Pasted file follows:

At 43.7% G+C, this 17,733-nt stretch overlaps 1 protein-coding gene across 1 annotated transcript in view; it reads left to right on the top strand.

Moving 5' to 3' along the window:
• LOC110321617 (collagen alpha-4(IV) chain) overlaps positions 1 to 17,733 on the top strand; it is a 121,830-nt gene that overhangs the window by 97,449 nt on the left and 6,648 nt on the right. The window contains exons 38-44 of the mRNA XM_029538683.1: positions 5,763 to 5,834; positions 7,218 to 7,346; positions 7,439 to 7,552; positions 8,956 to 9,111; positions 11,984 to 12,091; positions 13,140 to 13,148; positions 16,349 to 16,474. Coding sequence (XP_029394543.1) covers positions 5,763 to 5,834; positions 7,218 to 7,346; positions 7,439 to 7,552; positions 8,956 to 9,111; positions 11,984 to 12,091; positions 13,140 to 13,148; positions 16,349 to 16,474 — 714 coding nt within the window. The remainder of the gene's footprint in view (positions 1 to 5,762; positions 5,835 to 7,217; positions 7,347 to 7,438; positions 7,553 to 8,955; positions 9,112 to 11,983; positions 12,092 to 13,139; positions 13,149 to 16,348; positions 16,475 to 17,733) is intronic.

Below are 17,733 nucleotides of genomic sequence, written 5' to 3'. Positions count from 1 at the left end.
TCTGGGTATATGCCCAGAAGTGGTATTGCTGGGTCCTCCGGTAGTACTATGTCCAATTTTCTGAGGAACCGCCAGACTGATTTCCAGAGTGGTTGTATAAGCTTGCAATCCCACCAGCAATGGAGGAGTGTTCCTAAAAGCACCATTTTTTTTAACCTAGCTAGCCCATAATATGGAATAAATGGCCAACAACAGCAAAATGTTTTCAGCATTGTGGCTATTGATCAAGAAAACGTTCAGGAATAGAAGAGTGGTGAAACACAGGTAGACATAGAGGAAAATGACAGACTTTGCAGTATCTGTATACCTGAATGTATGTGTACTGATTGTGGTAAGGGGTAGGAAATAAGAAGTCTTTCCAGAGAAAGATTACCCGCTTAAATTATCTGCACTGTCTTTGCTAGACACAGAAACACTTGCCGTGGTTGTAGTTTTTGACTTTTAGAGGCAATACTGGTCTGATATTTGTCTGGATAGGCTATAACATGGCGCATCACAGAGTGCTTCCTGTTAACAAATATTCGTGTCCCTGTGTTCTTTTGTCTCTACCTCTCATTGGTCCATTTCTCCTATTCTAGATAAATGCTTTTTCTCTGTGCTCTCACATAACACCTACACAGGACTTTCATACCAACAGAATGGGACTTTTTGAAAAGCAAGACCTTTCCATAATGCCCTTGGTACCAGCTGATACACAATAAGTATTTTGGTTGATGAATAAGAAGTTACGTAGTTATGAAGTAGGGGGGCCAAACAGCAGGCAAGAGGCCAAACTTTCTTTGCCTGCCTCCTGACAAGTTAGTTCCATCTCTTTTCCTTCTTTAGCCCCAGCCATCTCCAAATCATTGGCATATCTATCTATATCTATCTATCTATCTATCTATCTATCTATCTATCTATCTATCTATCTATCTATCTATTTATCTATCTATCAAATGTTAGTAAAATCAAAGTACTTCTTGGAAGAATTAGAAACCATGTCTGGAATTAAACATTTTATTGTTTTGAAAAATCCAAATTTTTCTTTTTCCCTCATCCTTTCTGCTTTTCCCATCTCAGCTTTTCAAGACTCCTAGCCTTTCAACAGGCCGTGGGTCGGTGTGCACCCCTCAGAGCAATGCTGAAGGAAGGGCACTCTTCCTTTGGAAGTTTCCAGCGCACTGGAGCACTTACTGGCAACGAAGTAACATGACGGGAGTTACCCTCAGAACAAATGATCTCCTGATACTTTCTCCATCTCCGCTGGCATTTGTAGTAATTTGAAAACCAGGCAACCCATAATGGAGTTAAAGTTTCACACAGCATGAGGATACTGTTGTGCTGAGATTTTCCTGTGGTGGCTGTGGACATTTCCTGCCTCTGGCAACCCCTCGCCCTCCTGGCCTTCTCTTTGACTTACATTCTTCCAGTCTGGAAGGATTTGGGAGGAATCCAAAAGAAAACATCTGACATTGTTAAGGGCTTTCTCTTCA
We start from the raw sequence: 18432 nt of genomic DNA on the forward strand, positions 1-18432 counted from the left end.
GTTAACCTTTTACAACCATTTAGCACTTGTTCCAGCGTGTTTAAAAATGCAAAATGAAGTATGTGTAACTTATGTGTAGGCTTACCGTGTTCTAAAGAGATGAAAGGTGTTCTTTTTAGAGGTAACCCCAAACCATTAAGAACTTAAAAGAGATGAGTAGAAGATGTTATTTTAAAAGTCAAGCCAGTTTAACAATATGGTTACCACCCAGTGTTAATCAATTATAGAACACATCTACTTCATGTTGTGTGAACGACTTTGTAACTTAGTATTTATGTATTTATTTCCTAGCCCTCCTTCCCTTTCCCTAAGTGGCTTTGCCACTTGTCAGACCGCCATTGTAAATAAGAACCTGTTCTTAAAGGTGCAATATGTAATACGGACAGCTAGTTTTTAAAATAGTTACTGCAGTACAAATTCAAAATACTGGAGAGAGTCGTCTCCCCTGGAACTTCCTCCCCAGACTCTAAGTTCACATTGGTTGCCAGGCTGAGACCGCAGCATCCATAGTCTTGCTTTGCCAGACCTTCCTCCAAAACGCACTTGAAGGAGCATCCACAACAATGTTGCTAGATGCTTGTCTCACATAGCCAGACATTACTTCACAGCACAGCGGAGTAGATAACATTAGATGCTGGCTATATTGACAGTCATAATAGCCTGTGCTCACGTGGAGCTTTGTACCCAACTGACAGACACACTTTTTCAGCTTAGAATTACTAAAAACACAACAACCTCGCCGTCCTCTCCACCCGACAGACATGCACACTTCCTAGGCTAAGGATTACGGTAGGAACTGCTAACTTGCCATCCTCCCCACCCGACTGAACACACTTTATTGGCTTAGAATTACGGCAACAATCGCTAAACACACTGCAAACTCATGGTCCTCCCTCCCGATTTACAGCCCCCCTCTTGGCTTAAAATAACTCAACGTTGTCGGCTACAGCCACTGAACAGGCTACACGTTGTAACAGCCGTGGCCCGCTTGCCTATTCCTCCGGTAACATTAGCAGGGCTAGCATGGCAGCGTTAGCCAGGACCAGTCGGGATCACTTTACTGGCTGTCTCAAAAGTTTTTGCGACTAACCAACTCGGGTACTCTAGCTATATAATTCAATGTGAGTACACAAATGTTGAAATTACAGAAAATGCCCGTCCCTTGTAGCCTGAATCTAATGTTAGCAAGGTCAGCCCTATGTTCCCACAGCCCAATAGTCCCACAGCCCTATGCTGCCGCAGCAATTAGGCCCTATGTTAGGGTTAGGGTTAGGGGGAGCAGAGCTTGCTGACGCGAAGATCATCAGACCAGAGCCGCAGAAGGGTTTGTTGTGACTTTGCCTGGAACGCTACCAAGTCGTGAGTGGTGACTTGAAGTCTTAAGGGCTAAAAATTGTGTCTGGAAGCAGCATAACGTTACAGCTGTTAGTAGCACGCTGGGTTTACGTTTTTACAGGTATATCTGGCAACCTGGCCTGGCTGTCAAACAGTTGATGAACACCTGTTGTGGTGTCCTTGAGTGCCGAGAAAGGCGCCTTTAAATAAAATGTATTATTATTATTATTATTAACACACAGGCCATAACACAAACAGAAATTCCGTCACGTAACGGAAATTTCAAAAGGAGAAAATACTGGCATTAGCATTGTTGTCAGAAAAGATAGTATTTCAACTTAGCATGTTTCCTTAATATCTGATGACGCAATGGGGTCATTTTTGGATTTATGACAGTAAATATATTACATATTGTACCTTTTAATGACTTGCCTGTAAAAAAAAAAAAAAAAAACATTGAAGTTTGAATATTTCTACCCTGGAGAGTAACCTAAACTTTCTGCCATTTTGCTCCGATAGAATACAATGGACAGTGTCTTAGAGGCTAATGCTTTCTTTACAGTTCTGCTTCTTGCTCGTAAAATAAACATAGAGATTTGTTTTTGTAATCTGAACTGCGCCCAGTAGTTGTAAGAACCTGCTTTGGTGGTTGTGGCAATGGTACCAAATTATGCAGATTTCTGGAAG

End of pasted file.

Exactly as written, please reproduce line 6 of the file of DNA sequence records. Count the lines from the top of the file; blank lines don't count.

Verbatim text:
We start from the raw sequence: 18432 nt of genomic DNA on the forward strand, positions 1-18432 counted from the left end.